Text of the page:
# Evaluating $\int_1^2\frac{\arctan(x+1)}{x}\,dx$

Evaluate the following integral $$\int_1^2\frac{\arctan(x+1)}{x}\,dx$$ with $$0\leq\arctan(x)<\pi/2$$ for $$0\leq x<\infty.$$

I proceeded the following way

\begin{aligned} &\int_1^2\frac{\arctan(x+1)}{x}\,dx\to {\small{\begin{bmatrix}&u=x+1&\\&du=dx&\end{bmatrix}}} \to\int_2^3\frac{\arctan(u)}{u-1}\,du=\\ &\ln(2)\arctan(3)-\int_2^3\frac{\ln(u-1)}{u^2+1}\,du\to {\small{\begin{bmatrix}&u=\tan(\theta)&\\&du=\sec^2(\theta)d\theta&\end{bmatrix}}} \to\\ &\ln(2)\arctan(3)-\int_\alpha^\beta\ln\left(\tan(\theta)-1\right)\,d\theta=\ln(2)\arctan(3)-\int_\alpha^\beta\ln\left(\sin(\theta)-\cos(\theta)\right)\,d\theta+\\ &+\int_\alpha^\beta\ln\left(\cos(\theta)\right)\,d\theta. \end{aligned} But $$\int_\alpha^\beta\ln\left(\sin(\theta)-\cos(\theta)\right)\,d\theta\to {\small{\begin{bmatrix}&\theta=s+3\pi/4&\\&d\theta=ds&\end{bmatrix}}} \to\int_{\alpha-3\pi/4}^{\beta-3\pi/4}\ln\left(\sqrt2\cos(s)\right)\,ds$$ so \begin{aligned}\int_1^2\frac{\arctan(x+1)}{x}\,dx&=\ln(2)\arctan(3)+\ln(\sqrt{2})(\alpha-\beta)\\ &\phantom{aaaaa}-\int_{\alpha-3\pi/4}^{\beta-3\pi/4}\ln\left(\cos(s)\right)\,ds+\int_\alpha^\beta\ln\left(\cos(s)\right)\,ds. \end{aligned} Here $$\alpha=\arctan(2)$$ and $$\beta=\arctan(3)$$.

The problem here is that I am not able to find a way to cancel the last two integrals on the RHS of the latter equality.

Using Mathematica 11.3 I found that the answers is $$\frac{3}{8} \pi \ln(2)\approx0.81659478386385079894.$$

In my equality, if we assume the integrals that involve cosines cancel, we have that the result of the integral is $$\frac{1}{2} \ln (2) \left(\arctan(2)-\arctan(3)\right)+\ln (2) \arctan(3)\approx 0.81659478386385079894$$.

Which are exactly equal up to $$20$$ decimal places! How would I go about canceling the integrals involving cosines (if they actually do cancel)?

• Hint: Show that $\alpha + \beta = 3\pi/4.$ At this point you can invoke the relation $\int_{a}^{b} f(x) = \int_a^b f(a+b - x)$ and then utilise some symmetries of the cosine. Also, a nice way to write $\ln(2) \arctan(3) + \ln(\sqrt{2}) (\alpha - \beta)$ is $\ln(2) \beta + \frac{\ln(2)}{2} (\alpha - \beta) = \frac{\ln(2)}{2} (\alpha + \beta),$ which yields the mathematica result directly. – stochasticboy321 Nov 1 '18 at 3:19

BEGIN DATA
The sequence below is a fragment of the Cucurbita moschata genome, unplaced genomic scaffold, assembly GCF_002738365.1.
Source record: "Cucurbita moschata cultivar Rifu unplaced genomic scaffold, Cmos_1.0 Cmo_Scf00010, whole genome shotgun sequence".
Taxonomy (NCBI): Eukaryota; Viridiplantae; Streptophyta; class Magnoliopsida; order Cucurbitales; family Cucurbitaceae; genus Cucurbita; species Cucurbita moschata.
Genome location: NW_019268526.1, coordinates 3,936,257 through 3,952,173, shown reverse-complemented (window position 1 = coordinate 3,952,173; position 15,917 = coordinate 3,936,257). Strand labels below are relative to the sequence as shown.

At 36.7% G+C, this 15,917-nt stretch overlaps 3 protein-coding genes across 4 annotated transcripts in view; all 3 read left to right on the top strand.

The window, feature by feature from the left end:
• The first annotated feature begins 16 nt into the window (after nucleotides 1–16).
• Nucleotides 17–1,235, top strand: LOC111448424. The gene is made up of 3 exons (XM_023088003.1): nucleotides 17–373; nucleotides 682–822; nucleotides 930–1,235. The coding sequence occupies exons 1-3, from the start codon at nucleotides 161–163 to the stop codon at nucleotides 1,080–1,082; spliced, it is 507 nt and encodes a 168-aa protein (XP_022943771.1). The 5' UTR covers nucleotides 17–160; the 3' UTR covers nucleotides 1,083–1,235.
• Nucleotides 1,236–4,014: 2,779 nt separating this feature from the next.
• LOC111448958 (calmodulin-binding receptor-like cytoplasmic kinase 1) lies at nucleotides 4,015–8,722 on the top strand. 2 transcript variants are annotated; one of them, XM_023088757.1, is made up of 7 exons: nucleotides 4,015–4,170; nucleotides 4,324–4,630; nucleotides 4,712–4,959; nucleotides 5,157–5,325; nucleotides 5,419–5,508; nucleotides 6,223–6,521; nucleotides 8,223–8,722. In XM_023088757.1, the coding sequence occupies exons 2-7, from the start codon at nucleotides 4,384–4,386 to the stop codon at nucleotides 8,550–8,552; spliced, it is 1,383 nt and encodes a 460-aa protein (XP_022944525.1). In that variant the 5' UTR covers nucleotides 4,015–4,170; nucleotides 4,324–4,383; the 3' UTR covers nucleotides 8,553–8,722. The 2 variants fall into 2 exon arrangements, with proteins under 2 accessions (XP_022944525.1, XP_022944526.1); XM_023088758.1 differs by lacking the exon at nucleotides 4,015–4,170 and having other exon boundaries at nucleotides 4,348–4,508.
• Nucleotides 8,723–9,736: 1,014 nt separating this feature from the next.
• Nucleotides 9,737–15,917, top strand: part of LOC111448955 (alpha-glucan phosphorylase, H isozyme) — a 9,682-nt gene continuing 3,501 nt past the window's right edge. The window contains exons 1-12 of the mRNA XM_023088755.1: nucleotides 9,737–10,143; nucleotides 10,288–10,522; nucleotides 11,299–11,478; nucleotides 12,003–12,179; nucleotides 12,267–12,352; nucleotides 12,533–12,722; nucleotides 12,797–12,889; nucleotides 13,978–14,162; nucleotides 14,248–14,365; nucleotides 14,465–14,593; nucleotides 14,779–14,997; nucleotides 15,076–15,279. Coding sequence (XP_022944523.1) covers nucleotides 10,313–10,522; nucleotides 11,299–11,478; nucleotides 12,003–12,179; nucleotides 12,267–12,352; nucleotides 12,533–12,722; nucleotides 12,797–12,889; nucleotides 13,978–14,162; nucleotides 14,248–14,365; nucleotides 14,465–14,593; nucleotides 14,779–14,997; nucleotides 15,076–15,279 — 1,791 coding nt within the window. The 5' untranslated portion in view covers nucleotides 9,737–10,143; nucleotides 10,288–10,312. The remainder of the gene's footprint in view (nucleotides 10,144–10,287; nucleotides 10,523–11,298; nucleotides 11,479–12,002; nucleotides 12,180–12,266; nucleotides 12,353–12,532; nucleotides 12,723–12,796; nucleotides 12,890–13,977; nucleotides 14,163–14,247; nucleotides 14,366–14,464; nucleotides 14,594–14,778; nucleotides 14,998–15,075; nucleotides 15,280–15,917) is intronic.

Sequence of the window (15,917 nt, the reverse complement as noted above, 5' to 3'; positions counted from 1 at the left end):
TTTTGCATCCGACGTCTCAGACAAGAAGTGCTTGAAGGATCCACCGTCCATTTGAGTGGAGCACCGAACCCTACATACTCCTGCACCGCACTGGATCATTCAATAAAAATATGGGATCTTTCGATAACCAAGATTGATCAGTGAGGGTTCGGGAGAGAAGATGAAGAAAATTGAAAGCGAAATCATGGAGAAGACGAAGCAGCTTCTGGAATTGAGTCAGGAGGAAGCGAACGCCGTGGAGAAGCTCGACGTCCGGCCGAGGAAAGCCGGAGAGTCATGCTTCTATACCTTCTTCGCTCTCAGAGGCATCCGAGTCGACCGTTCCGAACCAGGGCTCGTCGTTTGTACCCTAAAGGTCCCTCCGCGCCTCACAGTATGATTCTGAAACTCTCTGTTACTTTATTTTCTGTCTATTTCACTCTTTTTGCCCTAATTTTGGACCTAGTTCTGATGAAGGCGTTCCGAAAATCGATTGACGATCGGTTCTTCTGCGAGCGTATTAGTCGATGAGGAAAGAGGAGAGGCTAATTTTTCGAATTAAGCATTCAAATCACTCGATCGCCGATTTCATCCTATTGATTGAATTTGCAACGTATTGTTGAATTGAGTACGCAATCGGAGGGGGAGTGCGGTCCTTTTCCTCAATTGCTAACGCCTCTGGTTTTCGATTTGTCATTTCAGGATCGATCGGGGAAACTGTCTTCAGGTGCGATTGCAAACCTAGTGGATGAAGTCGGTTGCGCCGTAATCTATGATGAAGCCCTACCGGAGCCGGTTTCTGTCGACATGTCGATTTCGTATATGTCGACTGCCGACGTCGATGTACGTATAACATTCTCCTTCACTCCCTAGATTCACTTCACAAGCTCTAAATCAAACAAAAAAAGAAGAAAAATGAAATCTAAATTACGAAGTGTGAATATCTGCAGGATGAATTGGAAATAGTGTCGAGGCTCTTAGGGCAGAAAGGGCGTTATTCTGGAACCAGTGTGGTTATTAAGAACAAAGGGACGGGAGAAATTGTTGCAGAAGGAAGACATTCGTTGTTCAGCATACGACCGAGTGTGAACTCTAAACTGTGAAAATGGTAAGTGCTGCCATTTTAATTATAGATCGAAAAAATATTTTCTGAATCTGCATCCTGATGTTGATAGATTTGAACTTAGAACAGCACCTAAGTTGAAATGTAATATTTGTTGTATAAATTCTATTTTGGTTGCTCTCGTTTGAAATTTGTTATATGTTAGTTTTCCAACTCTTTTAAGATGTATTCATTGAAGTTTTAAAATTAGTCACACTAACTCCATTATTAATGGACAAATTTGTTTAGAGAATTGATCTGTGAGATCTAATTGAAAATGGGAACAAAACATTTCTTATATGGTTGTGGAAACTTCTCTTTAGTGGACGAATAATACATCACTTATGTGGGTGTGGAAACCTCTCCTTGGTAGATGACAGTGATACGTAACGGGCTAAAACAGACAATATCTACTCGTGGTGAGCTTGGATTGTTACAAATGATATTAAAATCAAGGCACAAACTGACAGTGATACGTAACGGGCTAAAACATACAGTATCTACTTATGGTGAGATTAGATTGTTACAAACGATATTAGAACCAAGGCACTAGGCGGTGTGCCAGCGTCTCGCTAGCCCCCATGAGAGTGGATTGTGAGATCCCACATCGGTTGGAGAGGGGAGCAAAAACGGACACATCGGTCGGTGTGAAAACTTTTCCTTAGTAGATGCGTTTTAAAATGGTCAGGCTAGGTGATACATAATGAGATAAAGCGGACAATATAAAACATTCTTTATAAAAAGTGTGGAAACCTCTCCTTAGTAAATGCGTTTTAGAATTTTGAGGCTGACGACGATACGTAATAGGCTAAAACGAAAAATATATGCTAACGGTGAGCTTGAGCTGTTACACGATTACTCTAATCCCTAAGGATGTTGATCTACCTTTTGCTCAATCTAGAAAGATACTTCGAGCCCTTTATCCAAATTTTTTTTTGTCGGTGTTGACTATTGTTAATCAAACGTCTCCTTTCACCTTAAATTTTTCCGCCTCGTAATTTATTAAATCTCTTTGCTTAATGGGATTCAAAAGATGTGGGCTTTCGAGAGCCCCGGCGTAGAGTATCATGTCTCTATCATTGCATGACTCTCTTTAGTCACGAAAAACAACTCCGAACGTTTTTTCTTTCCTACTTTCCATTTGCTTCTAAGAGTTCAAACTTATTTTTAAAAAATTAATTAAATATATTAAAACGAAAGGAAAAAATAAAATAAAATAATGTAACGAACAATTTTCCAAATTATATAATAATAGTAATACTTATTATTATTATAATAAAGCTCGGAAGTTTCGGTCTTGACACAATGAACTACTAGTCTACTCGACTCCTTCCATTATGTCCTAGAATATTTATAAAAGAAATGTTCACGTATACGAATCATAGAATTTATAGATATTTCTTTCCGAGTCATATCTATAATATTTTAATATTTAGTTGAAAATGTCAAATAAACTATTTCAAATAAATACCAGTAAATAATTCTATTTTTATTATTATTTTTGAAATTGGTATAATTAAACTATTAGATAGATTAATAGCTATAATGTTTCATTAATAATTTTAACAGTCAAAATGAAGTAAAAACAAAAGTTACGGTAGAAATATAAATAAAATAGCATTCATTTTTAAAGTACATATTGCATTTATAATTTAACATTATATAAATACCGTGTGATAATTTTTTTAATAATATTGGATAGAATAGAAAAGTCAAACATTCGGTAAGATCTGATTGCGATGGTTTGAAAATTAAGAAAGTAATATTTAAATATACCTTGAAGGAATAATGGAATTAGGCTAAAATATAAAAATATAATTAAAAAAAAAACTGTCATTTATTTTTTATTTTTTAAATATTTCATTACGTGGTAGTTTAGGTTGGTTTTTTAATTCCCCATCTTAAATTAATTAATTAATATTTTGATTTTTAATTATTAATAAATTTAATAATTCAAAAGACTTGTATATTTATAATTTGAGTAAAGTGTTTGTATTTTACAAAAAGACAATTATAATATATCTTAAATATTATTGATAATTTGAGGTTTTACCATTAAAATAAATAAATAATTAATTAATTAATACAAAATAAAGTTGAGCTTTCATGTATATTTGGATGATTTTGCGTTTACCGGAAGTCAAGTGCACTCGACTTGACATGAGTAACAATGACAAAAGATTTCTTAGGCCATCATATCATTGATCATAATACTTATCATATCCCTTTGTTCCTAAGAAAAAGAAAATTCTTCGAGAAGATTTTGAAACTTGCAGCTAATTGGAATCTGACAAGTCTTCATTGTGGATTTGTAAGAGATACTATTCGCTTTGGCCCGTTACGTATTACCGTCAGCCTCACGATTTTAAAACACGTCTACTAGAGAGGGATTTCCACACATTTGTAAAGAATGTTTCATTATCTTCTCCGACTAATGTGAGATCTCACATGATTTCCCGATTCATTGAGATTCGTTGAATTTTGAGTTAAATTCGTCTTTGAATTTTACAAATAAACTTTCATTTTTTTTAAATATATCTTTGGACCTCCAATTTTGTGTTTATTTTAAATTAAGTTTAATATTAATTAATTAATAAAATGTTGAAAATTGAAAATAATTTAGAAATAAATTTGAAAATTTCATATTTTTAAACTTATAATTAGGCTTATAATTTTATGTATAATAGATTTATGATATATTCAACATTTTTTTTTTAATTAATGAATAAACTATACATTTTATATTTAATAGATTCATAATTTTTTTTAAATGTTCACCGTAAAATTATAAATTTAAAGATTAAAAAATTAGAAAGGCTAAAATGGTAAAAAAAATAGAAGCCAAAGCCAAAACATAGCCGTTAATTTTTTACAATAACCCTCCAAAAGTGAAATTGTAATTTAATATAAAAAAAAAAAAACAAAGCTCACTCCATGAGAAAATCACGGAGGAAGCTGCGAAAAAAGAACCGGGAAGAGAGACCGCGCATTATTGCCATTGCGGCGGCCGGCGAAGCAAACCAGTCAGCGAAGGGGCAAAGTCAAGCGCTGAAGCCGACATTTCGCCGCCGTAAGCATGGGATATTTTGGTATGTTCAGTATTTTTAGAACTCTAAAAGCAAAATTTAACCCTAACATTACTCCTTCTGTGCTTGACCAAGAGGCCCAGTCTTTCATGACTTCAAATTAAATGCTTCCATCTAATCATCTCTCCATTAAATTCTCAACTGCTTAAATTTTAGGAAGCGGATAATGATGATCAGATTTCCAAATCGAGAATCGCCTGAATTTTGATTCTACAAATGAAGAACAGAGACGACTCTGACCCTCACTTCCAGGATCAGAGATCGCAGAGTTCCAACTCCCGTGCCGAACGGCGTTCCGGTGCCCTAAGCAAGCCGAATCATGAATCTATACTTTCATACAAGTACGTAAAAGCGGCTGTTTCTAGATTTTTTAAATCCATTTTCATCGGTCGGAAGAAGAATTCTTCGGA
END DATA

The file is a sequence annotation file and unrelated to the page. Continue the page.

### Related Integral

First, let me tackle another integral which will come in useful later:

$$J=\int_{\arctan 2}^{\arctan 3}\ln(\tan u-1)du$$

$$\tag 1=\int_{\frac{3\pi}4-\arctan 2}^{\frac{3\pi}4-\arctan 3}\ln\Biggl(\tan\left(\frac{3\pi}4-u\right)-1\Biggr)(-du)$$

$$\tag 2=-\int_{\arctan 3}^{\arctan 2}\ln\left(\frac{\tan \frac{3\pi}4-\tan u}{1+\tan\left(\frac{3\pi}4\right)\tan u}-1\right)du$$

$$\tag 3=\int_{\arctan 2}^{\arctan 3}\ln\left(\frac{-1-\tan u}{1-\tan u}-1\right)du$$

$$=\int_{\arctan 2}^{\arctan 3}\ln\left(\frac{-1-\tan u-(1-\tan u)}{1-\tan u}\right)du$$

$$=\int_{\arctan 2}^{\arctan 3}\ln\left(\frac{-2}{1-\tan u}\right)du$$

$$=\int_{\arctan 2}^{\arctan 3}\ln\left(\frac{2}{\tan u-1}\right)du$$

$$=\int_{\arctan 2}^{\arctan 3}\ln 2 - \ln(\tan u-1)du$$

$$\tag 4=\ln 2\int_{\arctan 2}^{\arctan 3}du-\int_{\arctan 2}^{\arctan 3}\ln(\tan u-1)du$$

$$=(\arctan 3-\arctan 2)\ln 2-J$$

$$\tag 5=(2\arctan 3-\frac{3\pi}4)\ln 2-J$$

$$\therefore2J=\left(2\arctan 3-\frac{3\pi}4\right)\ln 2$$

$$\boxed{J=\int_{\arctan 2}^{\arctan 3}\ln(\tan u-1)du=\arctan 3\ln 2 - \frac{3\pi\ln2}8}$$

### Main Integral

Now, onto the main integral:

$$I=\int_1^2 \frac{\arctan(x+1)}x dx$$

$$\tag 6=\int_2^3 \frac{\arctan x}{x-1}dx$$

$$\tag 7=\int_{\arctan 2}^{\arctan 3} \frac{u\sec^2u}{\tan u-1}du$$

$$\tag 8=[u\ln(\tan u-1)]_{\arctan 2}^{\arctan 3}-\int_{\arctan 2}^{\arctan 3}\ln(\tan u-1)du$$

$$=\arctan3\ln2-\int_{\arctan 2}^{\arctan 3}\ln(\tan u-1)du$$

$$=\arctan3\ln2-\left(\arctan 3\ln 2 - \frac{3\pi\ln2}8\right)$$

$$\boxed{I=\frac{3\pi\ln2}8}$$

### Elaboration

Elaboration for numbered equations:

(1) Substitute $$u\rightarrow\frac{3\pi}4-u, du\rightarrow -du$$

(2), (5) $$\arctan 2+\arctan 3=\frac{3\pi}4 \because\tan(\arctan 2+\arctan 3)=\frac{2+3}{1-2*3}=-1$$

(3) $$\tan\frac{3\pi}4=-1$$ and $$-\int_b^a=\int_a^b$$

(4) $$\ln\frac{a}b=\ln a-\ln b$$